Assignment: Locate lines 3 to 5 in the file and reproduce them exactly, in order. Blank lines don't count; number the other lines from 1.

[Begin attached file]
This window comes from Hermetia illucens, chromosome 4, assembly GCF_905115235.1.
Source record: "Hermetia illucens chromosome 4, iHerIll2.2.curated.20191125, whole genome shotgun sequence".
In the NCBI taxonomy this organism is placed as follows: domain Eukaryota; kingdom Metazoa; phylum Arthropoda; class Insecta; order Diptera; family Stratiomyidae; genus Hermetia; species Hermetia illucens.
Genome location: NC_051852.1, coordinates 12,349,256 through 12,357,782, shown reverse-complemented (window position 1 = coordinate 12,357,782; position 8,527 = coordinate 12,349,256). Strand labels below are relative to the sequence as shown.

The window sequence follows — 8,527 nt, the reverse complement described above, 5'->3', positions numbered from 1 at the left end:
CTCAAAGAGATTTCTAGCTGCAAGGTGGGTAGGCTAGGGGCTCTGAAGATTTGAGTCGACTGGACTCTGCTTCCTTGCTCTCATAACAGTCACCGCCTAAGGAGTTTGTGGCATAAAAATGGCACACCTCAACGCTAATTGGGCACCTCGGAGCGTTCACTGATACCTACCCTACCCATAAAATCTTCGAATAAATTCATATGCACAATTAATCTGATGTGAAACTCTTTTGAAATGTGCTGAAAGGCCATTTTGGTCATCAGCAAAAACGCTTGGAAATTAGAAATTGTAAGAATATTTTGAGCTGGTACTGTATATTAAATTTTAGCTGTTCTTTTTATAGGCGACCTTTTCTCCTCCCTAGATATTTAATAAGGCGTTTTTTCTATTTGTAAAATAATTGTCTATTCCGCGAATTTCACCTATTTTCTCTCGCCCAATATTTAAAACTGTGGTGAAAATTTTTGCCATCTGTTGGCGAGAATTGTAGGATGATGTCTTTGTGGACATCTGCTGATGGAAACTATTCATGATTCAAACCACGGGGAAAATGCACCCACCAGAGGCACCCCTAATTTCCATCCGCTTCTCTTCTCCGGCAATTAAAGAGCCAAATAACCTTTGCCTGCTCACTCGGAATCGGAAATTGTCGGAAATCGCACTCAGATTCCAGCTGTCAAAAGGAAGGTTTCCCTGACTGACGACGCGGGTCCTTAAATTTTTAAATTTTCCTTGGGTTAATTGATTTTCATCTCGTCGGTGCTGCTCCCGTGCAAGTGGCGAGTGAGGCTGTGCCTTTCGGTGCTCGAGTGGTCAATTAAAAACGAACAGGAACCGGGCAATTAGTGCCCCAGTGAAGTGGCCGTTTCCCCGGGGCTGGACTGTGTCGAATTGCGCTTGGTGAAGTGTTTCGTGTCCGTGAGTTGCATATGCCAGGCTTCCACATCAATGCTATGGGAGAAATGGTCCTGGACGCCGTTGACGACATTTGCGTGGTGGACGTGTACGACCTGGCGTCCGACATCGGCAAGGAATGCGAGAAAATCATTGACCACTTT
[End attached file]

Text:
In the NCBI taxonomy this organism is placed as follows: domain Eukaryota; kingdom Metazoa; phylum Arthropoda; class Insecta; order Diptera; family Stratiomyidae; genus Hermetia; species Hermetia illucens.
Genome location: NC_051852.1, coordinates 12,349,256 through 12,357,782, shown reverse-complemented (window position 1 = coordinate 12,357,782; position 8,527 = coordinate 12,349,256). Strand labels below are relative to the sequence as shown.

The window sequence follows — 8,527 nt, the reverse complement described above, 5'->3', positions numbered from 1 at the left end: